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Scand J Med Sci Sports. 2004 Aug;14(4):258-68.

Gender, eating behavior, and personality characteristics in physically active students.

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1
Department of Neuroscience, Division of Psychiatry and Behavioral Medicine, Norwegian University of Science and Technology, Trondheim, Norway. kjelsas@medisin.ntnu.no

Abstract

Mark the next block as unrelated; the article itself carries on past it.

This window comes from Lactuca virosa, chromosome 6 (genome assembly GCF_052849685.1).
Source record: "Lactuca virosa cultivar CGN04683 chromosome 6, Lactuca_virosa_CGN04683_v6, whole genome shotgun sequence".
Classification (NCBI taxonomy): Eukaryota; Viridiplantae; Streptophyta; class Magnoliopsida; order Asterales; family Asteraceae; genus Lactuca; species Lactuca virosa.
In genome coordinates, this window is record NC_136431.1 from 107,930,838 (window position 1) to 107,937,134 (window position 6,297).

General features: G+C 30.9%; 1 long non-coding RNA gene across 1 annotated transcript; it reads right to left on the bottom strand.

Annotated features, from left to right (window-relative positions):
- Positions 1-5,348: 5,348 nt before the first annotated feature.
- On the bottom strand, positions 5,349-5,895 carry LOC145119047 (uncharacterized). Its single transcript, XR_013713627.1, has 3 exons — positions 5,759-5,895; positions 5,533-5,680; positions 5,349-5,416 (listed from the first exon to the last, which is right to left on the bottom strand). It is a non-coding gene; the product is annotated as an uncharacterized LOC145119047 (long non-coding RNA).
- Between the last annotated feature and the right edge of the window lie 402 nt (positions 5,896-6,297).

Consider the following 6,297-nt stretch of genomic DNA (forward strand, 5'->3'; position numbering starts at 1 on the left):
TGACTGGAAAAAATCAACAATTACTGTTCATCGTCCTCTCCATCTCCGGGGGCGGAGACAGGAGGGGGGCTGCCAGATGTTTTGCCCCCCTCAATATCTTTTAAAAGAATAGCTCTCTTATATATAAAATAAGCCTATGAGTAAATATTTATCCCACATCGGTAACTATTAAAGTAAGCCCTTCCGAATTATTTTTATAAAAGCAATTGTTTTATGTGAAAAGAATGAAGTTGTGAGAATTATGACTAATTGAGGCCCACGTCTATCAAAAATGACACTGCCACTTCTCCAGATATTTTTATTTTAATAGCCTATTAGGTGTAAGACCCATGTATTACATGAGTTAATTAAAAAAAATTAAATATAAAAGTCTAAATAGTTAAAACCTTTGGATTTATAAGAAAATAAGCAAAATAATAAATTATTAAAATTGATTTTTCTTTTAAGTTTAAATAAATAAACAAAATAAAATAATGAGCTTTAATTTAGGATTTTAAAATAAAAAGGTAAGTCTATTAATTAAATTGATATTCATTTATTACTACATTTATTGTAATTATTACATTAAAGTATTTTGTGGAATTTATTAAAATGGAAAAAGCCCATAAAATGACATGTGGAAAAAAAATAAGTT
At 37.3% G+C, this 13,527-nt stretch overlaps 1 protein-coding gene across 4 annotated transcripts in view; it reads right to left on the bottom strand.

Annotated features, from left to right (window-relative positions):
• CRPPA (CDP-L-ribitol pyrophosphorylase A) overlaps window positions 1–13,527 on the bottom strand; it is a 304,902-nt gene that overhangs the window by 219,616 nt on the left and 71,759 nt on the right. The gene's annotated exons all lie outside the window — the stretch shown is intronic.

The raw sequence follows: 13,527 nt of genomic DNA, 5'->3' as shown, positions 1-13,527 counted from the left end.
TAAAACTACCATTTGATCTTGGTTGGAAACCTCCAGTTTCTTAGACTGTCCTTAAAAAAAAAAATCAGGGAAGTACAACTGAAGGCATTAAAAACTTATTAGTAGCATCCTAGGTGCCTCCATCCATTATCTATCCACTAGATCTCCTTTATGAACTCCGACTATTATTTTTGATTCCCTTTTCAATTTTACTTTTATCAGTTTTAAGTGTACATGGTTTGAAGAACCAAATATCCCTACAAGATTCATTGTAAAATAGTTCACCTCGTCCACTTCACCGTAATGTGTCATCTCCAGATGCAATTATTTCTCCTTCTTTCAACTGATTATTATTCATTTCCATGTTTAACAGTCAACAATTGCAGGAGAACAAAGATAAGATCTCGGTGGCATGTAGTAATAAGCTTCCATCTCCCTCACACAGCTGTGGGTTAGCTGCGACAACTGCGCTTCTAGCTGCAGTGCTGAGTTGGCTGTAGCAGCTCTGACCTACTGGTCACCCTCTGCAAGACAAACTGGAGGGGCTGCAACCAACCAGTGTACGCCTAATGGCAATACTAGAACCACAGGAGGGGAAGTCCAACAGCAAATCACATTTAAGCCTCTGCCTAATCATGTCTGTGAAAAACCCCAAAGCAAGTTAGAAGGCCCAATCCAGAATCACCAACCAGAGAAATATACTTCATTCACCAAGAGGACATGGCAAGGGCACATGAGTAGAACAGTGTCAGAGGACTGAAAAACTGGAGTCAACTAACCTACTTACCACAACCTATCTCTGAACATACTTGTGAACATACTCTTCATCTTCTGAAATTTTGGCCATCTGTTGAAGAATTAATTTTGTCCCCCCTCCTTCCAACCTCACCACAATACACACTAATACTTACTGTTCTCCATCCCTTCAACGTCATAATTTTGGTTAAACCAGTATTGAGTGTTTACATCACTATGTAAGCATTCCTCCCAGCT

The aim of this paper was to examine associations between personality traits, eating disorder (ED) behavior, exercise, and gender. The participants (n=1482: 905 women and 577 men) were students from four universities in Norway. The subjects filled out a compound questionnaire including demographics, weekly hours of exercise, type of sport, Karolinska Scales of Personality (KSP), and the Eating Disorder Inventory (EDI). Because of the data collection procedure, it is difficult to provide a clear-cut response rate in this study. The results showed that the risk ratio for women who scored 40 or higher on the EDI was three times higher compared with men. ED behavior did not seem to be associated with high weekly hours of physical activity in general. There were significant gender differences in personality traits. However, women and men with high scores on the EDI showed no differences on the KSP scales, except on "detachment" and "indirect aggression". The most important predictors for weekly hours of physical activity were the EDI scales "drive for thinness" and "body dissatisfaction", and the personality variables "extraversion" and "neuroticism". The factors that contributed most to the differences between students who scored 40 or higher on the EDI and those who scored below 40 on the EDI were neuroticism, BMI, gender, and age.

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